The bed he’d slept in was gone. The closet door was missing, the closet empty. Even the rod where his clothes used to hang was gone. It was as if they’d wiped away all memories of him. If only he’d been able to do the same.
He went back downstairs, glancing in his mother’s room and accepting it was the only one decent enough to sleep in, then began eyeing all of the things that needed repair.
He went back to the kitchen to check out the appliances. The burners on the gas stove lit, the oven came on. The dishwasher was clean, and the single glass in the top rack told him it had recently been in use and was likely in working condition—something he’d find out later.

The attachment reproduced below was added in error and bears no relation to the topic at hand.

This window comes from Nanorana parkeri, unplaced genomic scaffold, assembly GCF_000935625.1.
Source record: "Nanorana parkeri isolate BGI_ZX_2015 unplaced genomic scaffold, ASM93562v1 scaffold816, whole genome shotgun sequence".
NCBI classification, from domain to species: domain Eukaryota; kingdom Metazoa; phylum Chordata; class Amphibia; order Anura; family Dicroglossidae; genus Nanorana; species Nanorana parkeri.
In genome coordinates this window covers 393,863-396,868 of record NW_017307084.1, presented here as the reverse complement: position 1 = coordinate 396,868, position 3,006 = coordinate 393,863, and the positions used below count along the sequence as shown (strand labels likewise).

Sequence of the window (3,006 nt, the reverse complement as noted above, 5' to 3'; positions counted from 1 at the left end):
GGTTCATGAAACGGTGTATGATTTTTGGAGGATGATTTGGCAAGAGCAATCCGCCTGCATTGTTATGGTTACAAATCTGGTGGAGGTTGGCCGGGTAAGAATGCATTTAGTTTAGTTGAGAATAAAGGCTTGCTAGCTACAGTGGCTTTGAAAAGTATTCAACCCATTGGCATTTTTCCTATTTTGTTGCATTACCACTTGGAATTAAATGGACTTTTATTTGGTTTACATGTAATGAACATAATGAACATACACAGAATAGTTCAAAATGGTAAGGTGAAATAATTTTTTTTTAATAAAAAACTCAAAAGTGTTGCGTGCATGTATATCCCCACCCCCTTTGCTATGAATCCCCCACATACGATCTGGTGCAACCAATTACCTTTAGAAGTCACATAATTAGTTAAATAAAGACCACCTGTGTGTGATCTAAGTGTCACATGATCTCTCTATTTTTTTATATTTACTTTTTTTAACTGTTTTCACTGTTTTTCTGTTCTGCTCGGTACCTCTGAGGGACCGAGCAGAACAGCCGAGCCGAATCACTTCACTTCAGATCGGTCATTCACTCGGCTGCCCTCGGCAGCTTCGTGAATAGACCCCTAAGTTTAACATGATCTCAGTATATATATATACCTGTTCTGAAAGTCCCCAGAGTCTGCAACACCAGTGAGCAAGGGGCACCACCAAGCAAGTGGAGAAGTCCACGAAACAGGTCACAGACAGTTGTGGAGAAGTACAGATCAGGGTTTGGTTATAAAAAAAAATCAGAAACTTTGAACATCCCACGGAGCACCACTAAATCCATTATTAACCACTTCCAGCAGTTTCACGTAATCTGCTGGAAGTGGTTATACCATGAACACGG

The water pressure was good, and the washer and dryer appeared to be in working condition. The refrigerator was the newest appliance in the house, but nearly everything inside it needed to be thrown away. He didn’t know for sure how long his mother had been in the hospital, but the carton of milk was over a month out of date, and the single container of peach yogurt had long since expired.
The ice in the bin beneath the icemaker had all frozen together, which meant the electricity must have been off at one time long enough to melt it. Then when the power returned, it froze back. So he took the bin out and dumped the ice in the sink, then put it back beneath the icemaker to start making fresh ice, then dumped everything that was in the freezer and refrigerator into the garbage.